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Australia's three representatives in the region's elite club competition learned some tough lessons on matchday one, but the tournament can only help in the long term

By Michael Huguenin

Coaching suddenly seems difficult for Western Sydney's Tony Popovic.

The Wanderers' loss in the Sydney derby was their third in a row in all competitions - the longest losing streak in their history - and, after a seemingly charmed start for Popovic in the A-League, he faces a rough ride over the next month or so.

Since Jerome Polenz and Nikolai Topor-Stanley failed to clear their lines against Ulsan in Western Sydney's AFC Champions League (ACL) opener, allowing Kim Shin-Wook to equalise for the Korean visitors, the Wanderers' notoriously stingy defence has appeared error-prone.

All three of Sydney FC's goals at Allianz Stadium on Saturday night came from Western Sydney mistakes.

"We have to face reality, we made mistakes again that cost us," Popovic said after the 3-1 loss.

"It seems every time we make a mistake at the moment we get punished."

Unfortunately for Popovic and his men, it is not set to get any easier for the Wanderers.

A trip to China to play Guizhou Renhe in the ACL beckons on Wednesday - the second of five games in 16 days.

Some Wanderers fans - not to mention those of Melbourne Victory and Central Coast Mariners - may be unsure what their clubs are getting out of their continental commitments at such a crucial point in the A-League season.

All three A-League sides lost their opening ACL group-stage fixtures but it that is exactly why Australia needs Asia's top continental club competition.

Australian football fans can often be quite good at highlighting the positive aspects of the A-League but the ACL gives this country an annual dose of reality on how the competition compares with its regional neighbours.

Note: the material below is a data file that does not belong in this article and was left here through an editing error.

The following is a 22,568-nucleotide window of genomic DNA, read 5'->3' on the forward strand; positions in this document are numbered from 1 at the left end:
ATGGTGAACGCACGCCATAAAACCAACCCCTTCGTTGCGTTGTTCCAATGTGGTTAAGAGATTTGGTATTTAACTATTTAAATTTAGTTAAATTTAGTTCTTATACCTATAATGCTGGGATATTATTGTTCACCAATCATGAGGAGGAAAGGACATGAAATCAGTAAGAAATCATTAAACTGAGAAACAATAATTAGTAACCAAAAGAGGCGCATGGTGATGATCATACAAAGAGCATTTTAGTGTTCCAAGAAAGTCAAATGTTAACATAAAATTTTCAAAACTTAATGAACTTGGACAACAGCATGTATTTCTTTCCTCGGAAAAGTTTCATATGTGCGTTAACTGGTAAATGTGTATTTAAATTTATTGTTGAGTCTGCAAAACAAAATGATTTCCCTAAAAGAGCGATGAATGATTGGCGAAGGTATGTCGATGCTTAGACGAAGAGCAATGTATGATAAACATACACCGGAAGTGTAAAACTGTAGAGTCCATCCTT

Some fans and pundits will dismiss the A-League's overall struggles in the ACL - barring Adelaide United's extraordinary history in the competition - as purely to do with the Australian salary cap or the financial power of the likes of Guangzhou Evergrande to sign imports of the quality of Alessandro Diamanti.

But the reality is, for all Diamanti's quality in Evergrande's 4-2 win over Victory, the match was decided just as much by the difference between the two clubs' home-grown players.

Simply put, Australian players in the A-League make too many errors.

Or as Popovic explained after Western Sydney's 3-1 loss to Ulsan: "The small details are even more important the higher you go and that's the harsh reality we got tonight.

"You make a defensive mistake, you get punished ... you have to take your opportunities when you're on top and you also have to cherish that ball a bit better. If you keep losing the ball it makes it difficult at this level."

Learning the hard way | Can Tony Popovic guide the Wanderers to ACL success?

With improved coaching and youth development in Australia, A-League sides would undoubtedly bridge at least part of the gap between them and the biggest clubs in Asia.

Hopefully every time a left-back bursts in from the sideline and scoops his right-footed shot over the bar in the ACL - as Josh Rose did against FC Seoul on Matchday One - every young Australian full-back realises he or she must practice using both feet if they want to make it at the top level.

Similarly, when young coaches watched Evergrande starting to overrun Victory in the second half, they might consider how they may have reacted, rather than waiting until after the home team's second goal to make a substitute as Kevin Muscat did.

The ACL provides Australian footballers and coaches with a stage to test themselves at a higher level.

It also, however briefly, sometimes provides this country with a chance to shine.

When Brendon Santalab thumped home Western Sydney's first goal against Ulsan in the opening minute a fortnight ago, Wanderers supporters dared to dream of continental success, as did Victory fans, when their team walked off the Tianhe Stadium at half-time, leading the reigning Asian champions 2-0.

For both educational and aspirational reasons, the ACL remains a crucial part of Australian football's future and should be embraced.